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A Buyers Guide to a Quality Telescope

The practice of viewing stars and galaxies using a telescope is known as stargazing. It is a known fact that we can all be able to see some starts using our eyes, at most four. However, if you need to view the galaxies and billions of stars that are beyond your scope, you should be thinking about investing in a telescope.

A telescope for stargazing is not a general-purpose telescope. This implies that telescopes used for viewing stars and planets should be somewhat different from standard telescopes. As a tip, you need to get some insights and recommendations from a telescope buying guide shared by seasoned stargazers. That said, here are some factors to consider when shopping for a telescope for viewing planets and stars.

The Focal Ratio

Planets and the moon are among the brightest objects in the sky. Considering that these units are far away from the earth, you need a telescope that a long focal length. A large focal length translates to a high focal ratio, which is essentially the focal length divided by the aperture size in millimeters. A telescope with a focal length of at least 8mm is ideal for both planet and star observation.


Another critical parameter to consider when shopping for a telescope for stargazing is magnification. For planet and stargazing, go for a telescope with the highest magnification. Unfortunately, there are times where the prevailing atmospheric conditions can limit the magnification offered by the telescope’s lenses. Thus, when looking at the manufacture’s claims on magnification, you also need to consider things such as the air quality, aperture size, and the quality of the optics.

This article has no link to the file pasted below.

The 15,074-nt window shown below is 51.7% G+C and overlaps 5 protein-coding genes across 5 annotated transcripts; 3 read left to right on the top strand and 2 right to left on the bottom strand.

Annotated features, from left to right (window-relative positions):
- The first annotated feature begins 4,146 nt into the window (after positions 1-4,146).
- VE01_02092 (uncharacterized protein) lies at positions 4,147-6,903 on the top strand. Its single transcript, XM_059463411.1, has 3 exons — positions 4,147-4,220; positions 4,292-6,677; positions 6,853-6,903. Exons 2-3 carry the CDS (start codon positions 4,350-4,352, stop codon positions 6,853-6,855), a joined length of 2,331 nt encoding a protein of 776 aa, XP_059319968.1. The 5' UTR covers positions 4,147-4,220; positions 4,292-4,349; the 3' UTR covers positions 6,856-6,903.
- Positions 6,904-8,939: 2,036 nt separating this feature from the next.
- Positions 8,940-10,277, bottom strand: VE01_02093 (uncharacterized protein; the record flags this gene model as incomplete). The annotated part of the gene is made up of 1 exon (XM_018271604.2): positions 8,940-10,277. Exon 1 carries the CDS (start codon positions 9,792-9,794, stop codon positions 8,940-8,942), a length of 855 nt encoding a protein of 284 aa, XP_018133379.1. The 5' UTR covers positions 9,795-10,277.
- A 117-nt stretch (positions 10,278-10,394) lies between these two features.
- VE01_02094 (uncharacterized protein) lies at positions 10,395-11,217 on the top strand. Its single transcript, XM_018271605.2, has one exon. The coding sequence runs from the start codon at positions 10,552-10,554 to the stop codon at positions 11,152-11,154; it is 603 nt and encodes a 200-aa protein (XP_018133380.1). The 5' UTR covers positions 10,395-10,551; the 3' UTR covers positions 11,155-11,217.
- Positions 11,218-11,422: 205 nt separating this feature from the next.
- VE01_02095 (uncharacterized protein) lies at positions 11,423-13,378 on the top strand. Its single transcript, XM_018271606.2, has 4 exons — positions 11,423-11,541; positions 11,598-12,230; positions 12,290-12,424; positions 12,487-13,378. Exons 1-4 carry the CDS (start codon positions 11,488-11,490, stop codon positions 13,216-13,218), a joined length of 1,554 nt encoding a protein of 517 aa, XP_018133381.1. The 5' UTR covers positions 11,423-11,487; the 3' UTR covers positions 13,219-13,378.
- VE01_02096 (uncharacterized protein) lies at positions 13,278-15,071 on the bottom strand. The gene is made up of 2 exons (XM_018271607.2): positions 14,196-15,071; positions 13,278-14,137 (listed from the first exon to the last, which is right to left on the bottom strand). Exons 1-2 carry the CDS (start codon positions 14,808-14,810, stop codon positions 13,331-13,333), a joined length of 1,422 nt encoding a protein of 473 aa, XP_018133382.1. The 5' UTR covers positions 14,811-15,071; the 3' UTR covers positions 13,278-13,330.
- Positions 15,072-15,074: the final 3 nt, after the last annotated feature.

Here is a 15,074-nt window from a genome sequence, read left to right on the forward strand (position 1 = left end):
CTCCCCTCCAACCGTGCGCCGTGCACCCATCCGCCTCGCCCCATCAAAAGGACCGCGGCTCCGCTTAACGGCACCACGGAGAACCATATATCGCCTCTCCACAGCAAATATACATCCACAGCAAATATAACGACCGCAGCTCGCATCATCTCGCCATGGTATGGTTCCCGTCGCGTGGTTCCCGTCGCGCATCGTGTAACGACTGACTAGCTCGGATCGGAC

Optics Quality

For a fact, telescopes with better optics offer an enhanced viewing experience. In light of this, it is imperative to go for a device with the best refractors because they tend to give unobstructed views than reflectors. This is justified by the fact that there are no secondary mirrors to obstruct the light getting to top-end lenses. It is a known fact that an 80mm refractor will give you quality views than a 150 mm reflector.

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It is also imperative to consider the quality of the mounts. A good mount serves to improve your chances of keeping up with a scene that is moving. The type of controls defines the quality of the mount. Although the best mount can be a bit costly, it will certainly help you pick up some rare-to-see planetary details. …